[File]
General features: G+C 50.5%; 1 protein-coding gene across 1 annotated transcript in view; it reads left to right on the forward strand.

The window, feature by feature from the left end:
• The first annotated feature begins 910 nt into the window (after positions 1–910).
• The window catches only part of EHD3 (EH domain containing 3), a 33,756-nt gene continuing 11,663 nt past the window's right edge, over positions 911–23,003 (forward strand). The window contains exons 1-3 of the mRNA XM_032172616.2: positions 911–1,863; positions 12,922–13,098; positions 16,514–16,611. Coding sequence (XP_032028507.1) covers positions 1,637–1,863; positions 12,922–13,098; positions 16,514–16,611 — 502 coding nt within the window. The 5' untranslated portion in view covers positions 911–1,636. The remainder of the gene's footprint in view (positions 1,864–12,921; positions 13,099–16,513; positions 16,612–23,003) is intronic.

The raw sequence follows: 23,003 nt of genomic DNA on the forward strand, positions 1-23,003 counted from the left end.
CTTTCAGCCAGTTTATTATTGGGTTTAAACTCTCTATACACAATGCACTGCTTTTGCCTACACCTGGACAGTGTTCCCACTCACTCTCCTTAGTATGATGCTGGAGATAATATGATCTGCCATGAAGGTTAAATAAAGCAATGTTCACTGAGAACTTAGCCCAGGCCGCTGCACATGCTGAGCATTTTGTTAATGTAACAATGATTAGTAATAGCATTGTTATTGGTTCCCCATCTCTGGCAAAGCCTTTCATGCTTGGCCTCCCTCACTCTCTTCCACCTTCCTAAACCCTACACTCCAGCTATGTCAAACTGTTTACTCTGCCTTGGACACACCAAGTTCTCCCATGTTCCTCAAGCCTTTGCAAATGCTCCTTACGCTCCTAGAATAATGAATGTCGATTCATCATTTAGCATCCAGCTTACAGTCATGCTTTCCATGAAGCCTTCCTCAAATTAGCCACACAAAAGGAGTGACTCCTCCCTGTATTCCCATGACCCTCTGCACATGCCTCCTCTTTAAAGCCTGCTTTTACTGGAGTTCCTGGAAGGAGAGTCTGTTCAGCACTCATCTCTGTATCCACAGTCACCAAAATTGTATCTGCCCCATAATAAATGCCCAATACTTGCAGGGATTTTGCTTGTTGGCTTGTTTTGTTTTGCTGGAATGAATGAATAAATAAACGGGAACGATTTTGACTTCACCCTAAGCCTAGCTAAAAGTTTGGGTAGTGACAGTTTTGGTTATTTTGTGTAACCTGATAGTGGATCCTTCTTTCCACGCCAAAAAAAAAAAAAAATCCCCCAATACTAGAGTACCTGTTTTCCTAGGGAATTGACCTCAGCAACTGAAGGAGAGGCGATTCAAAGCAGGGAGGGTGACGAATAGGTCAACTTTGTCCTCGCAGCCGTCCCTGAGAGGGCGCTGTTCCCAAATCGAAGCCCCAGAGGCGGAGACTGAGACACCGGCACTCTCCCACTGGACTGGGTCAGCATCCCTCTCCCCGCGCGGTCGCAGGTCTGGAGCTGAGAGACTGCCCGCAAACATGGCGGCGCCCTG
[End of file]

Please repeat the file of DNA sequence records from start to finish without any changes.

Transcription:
General features: G+C 50.5%; 1 protein-coding gene across 1 annotated transcript in view; it reads left to right on the forward strand.

The window, feature by feature from the left end:
• The first annotated feature begins 910 nt into the window (after positions 1–910).
• The window catches only part of EHD3 (EH domain containing 3), a 33,756-nt gene continuing 11,663 nt past the window's right edge, over positions 911–23,003 (forward strand). The window contains exons 1-3 of the mRNA XM_032172616.2: positions 911–1,863; positions 12,922–13,098; positions 16,514–16,611. Coding sequence (XP_032028507.1) covers positions 1,637–1,863; positions 12,922–13,098; positions 16,514–16,611 — 502 coding nt within the window. The 5' untranslated portion in view covers positions 911–1,636. The remainder of the gene's footprint in view (positions 1,864–12,921; positions 13,099–16,513; positions 16,612–23,003) is intronic.

The raw sequence follows: 23,003 nt of genomic DNA on the forward strand, positions 1-23,003 counted from the left end.
CTTTCAGCCAGTTTATTATTGGGTTTAAACTCTCTATACACAATGCACTGCTTTTGCCTACACCTGGACAGTGTTCCCACTCACTCTCCTTAGTATGATGCTGGAGATAATATGATCTGCCATGAAGGTTAAATAAAGCAATGTTCACTGAGAACTTAGCCCAGGCCGCTGCACATGCTGAGCATTTTGTTAATGTAACAATGATTAGTAATAGCATTGTTATTGGTTCCCCATCTCTGGCAAAGCCTTTCATGCTTGGCCTCCCTCACTCTCTTCCACCTTCCTAAACCCTACACTCCAGCTATGTCAAACTGTTTACTCTGCCTTGGACACACCAAGTTCTCCCATGTTCCTCAAGCCTTTGCAAATGCTCCTTACGCTCCTAGAATAATGAATGTCGATTCATCATTTAGCATCCAGCTTACAGTCATGCTTTCCATGAAGCCTTCCTCAAATTAGCCACACAAAAGGAGTGACTCCTCCCTGTATTCCCATGACCCTCTGCACATGCCTCCTCTTTAAAGCCTGCTTTTACTGGAGTTCCTGGAAGGAGAGTCTGTTCAGCACTCATCTCTGTATCCACAGTCACCAAAATTGTATCTGCCCCATAATAAATGCCCAATACTTGCAGGGATTTTGCTTGTTGGCTTGTTTTGTTTTGCTGGAATGAATGAATAAATAAACGGGAACGATTTTGACTTCACCCTAAGCCTAGCTAAAAGTTTGGGTAGTGACAGTTTTGGTTATTTTGTGTAACCTGATAGTGGATCCTTCTTTCCACGCCAAAAAAAAAAAAAAATCCCCCAATACTAGAGTACCTGTTTTCCTAGGGAATTGACCTCAGCAACTGAAGGAGAGGCGATTCAAAGCAGGGAGGGTGACGAATAGGTCAACTTTGTCCTCGCAGCCGTCCCTGAGAGGGCGCTGTTCCCAAATCGAAGCCCCAGAGGCGGAGACTGAGACACCGGCACTCTCCCACTGGACTGGGTCAGCATCCCTCTCCCCGCGCGGTCGCAGGTCTGGAGCTGAGAGACTGCCCGCAAACATGGCGGCGCCCTG